Analysis of temperature distribution during welding is important because temperature distribution has a significant influence on residual stress, distortion, and hence, the fatigue behavior of weld structure [4]. This problem, a transient heat transfer type, essentially involves consideration for the type of heat source, temperature dependent material properties, effect of latent heat, heat of phase transformation, plate geometry, and convection and surface depression in weld pool, and convective and radiant heat loss at boundaries [5]. Over the years, several attempts have been made to solve this problem by making various assumptions regarding the aforementioned factors. Rosenthal formulated an analytical solution to transient temperature field in a semi-infinite body subjected to an instant point heat source, line heat source, or surface heat source [6]. Christensen et al.’s work showed a good agreement between Rosenthal’s point heat-source based solution and actual weld bead geometry, under a wide range of welding conditions and material properties, over several orders of magnitude. However, the work also reported experimental scatter ranging up to a factor of three [7]. Rykalin and Nikolaev and Lin stressed on the need to consider nonconstant thermal properties, heat of phase transformation, heat input magnitude and distribution, convection and surface depression in weld pool in transient heat flow model to improve its accuracy [8, 9]. Grosh and Trabant showed that the effect of nonconstant thermal properties can only contribute about 10–15 percent error observed in weld pool geometry [10]. The effect of latent heat has also been shown to produce only 5–10 percent error in prediction of weld geometry [5]. This clearly highlighted the importance of other factors, besides latent heat and nonconstant thermal properties, in contributing to the scatter observed in Christensen’s experiments. Investigations into the actual heat intensity distribution in arcs on a water-cooled copper anode made it possible to determine the effect of distributed heat source on the weld geometry [11]. This solution retained all the assumptions in Rosenthal’s analysis, including absence of convection in weld pool, variation of material properties, and latent heat of phase transformation, except the assumption to consider arc as a point heat source. Rosenthal’s solutions can satisfactorily predict temperature field only in the region far from the weld pool. However, solutions considering arc as a distributed heat source were able to eliminate much of the experimental deviations in close vicinity of weld pool. Eagar and Tsai modified Rosenthal’s solution to include a two-dimensional (2-D) surface Gaussian distributed heat source with a constant distribution parameter (which can be considered as an effective solution of arc radius) and found an analytical solution for the temperature of a semi-infinite body subjected to this moving heat source [12]. Although the 2-D Gaussian heat distribution was able to reduce the experimental scatter, it still could not include weld penetration into the picture. A more generalized formulation of heat source was much required. Goldak et al. first introduced a 3-dimensional double ellipsoidal moving heat source. A finite element analysis was performed using the double ellipsoidal heat source, and it was found to be accurate in predicting temperature distribution in welds having deeper penetration [13]. Subsequently, both analytical and numerical solutions have been formulated using this heat source to predict temperature distribution in various welding processes [14]. However, same assumptions except about the heat source still applied to the analytical solutions, thus constraining their accuracy. In this paper, numerical solution using finite element approach has been applied to model transient temperature field in SAW process. Unlike the analytical approach, assumptions regarding constant material properties, semi-infinite plate geometry, and no heat losses at boundary have been eliminated for realistic simulation of transient temperature field in SAW process.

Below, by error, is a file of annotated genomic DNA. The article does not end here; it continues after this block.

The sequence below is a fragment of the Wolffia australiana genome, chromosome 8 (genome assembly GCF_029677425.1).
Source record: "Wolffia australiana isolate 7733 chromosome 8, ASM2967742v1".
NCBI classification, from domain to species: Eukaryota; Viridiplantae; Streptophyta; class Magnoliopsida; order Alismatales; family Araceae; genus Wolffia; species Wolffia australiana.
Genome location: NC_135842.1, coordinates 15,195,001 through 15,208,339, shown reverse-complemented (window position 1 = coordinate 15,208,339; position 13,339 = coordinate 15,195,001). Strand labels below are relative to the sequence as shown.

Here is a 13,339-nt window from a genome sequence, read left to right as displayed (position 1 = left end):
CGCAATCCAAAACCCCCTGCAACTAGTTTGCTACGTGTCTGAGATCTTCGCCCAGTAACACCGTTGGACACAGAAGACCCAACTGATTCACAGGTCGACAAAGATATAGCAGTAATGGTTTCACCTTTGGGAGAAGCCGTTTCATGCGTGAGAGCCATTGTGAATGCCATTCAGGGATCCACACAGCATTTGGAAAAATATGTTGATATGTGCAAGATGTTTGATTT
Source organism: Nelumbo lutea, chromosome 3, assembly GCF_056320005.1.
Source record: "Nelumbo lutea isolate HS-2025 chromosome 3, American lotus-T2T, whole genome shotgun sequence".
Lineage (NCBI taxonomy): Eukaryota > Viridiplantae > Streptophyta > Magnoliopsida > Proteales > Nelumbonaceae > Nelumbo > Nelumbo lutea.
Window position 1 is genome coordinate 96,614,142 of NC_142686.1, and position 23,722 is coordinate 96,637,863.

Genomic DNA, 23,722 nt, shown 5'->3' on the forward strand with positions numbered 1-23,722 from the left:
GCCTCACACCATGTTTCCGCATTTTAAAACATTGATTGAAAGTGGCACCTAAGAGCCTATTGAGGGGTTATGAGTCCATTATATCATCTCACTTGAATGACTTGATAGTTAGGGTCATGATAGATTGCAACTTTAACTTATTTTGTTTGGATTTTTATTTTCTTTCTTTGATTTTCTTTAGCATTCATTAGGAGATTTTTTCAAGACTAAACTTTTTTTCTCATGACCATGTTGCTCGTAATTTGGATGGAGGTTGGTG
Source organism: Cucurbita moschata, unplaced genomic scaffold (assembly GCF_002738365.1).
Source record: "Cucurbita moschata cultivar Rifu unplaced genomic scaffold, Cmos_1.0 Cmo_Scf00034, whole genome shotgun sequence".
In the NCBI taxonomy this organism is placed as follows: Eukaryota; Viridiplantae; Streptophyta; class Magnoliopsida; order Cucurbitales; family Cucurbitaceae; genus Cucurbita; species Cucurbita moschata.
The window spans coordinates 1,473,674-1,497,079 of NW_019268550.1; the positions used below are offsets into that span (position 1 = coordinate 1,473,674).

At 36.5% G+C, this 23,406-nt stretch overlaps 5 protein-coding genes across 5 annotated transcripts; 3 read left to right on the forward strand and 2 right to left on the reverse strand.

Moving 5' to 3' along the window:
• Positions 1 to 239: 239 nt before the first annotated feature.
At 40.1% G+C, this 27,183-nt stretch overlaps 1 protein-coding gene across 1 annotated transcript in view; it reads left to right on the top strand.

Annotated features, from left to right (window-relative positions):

#### 2. Mathematical Modeling of Heat Source